As if that's not enough, being de-facto mandatory and being tax dollar funded makes public education the perfect tool for pushing ideologies onto the most vulnerable of society - it's youth. No wonder it's become the battle ground of the social wars.

Look at those who are supporting such a structurally inefficient and ineffective system, and you'll find that they are either well intentioned - but misinformed, preserving their job security, or using the system to promote their ideology - often it's all three. With the overwhelming majority of Utah state tax dollars going to public education, you can bet there are a lot of people whose jobs depend on the system, have paternalistic government leanings, and don't have a clue of the damage one-size-must-fit-all socialism does.

The best part of it is, the structure of the system is such that it prospers through failing to server our children. After all, without alternatives and comparisons how can anyone do anything but throw the monopoly more money, especially with their ability to claim they alone represent the children’s plight. Of course this simply expands their weight and reach and ultimately diminishes their ability to serve children effectively. Talk about a nice feedback loop!

The most powerful feedback loop is that public educated parents are left unequipped to make educational decisions about their children, at a minimum they have been indoctrinated by the system into thinking so. That is of course the biggest argument against school choice, that you the parent cannot make better decisions than "the system". Case in point, "the system" is currently telling you that it knows best - math and science are more important than cultural electives.

Yup, school choice would be a dangerous experiment. Kind of like offering democracy and freedom to peoples unaccustomed to it.

-Dave Y.

Darlene said...

I apologize. Using words like “no-brainer” is insulting. For me, believing that it would be good to put more money into education is very much a reasoned belief, not a “no-brainer.” Not that I believe that more money alone would fix things—other changes are necessary, beginning with getting rid of that horrible “No Child Left Behind.” But, being a teacher, I have great faith in teachers and their ability to do a good job educating children—if their hands aren’t tied by desperate budgets, huge class sizes, stupid government regulations about requiring teachers to teach all abilities and capabilities in one classroom, etc. If we tripled the money we currently give to education and divided every teacher’s classroom into three, I believe we would be astounded at what these teachers could pull off. Then, imagine raising the teachers’ salaries so that the cream of the crop fought over the positions. I have seen enough innovative, intelligent teachers who really care to make me believe that they really could do a fantastic job of educating kids if we gave them the environment in which to do it.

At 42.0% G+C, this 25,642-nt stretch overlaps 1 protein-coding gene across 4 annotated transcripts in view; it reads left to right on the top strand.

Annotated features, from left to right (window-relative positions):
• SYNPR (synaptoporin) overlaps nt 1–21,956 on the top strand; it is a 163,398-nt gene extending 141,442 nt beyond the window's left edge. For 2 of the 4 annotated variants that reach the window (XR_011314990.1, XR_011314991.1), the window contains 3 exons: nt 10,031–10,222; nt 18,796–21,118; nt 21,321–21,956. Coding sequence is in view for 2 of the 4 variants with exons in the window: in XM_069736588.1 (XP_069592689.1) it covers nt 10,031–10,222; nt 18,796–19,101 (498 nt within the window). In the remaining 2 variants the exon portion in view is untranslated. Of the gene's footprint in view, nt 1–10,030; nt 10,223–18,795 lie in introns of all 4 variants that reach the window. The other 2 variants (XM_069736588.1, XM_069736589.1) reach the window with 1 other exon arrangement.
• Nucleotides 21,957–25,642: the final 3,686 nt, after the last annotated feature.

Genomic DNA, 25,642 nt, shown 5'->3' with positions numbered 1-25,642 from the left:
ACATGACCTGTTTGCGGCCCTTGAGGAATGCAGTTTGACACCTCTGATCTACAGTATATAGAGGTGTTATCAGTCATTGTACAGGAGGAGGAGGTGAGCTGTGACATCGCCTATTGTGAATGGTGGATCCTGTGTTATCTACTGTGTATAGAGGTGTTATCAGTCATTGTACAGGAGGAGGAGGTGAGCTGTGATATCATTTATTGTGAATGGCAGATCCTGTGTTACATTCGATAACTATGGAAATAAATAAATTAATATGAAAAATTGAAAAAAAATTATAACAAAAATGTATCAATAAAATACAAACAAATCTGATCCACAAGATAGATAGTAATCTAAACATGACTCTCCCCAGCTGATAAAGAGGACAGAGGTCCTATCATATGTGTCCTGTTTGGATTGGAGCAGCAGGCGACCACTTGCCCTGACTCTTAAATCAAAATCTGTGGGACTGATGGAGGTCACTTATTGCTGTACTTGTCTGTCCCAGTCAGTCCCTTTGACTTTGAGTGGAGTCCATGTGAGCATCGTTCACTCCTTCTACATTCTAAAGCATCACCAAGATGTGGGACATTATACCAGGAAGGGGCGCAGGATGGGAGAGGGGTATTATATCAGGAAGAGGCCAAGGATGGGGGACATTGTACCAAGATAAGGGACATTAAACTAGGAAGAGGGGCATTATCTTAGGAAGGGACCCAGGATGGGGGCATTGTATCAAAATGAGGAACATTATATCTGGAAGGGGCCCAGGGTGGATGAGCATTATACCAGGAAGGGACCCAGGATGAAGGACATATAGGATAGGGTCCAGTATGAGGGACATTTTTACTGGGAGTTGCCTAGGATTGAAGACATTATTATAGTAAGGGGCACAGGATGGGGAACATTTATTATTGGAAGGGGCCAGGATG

In an ideal society, I believe that parents could be trusted to know what’s best for their kids’ educations. BUT this society is too messed up. Too many people are living in poverty, fighting just to survive, and unable to worry about the quality of their children’s education. Too many broken homes, overworked mothers, etc. Then the children of these broken homes grow up to form broken homes, and the cycle continues. If we as a society don’t take care of the children of these broken homes, we will pay the price in prisons, police, and the judicial system. Already we are failing to take care of them and things are a mess. Abandoning them to a school system that is overcrowded and underfinanced while we educate our own children will only hurt us in the end. To me, it all gets down to people’s willingness to take care of OTHER PEOPLE’S CHILDREN.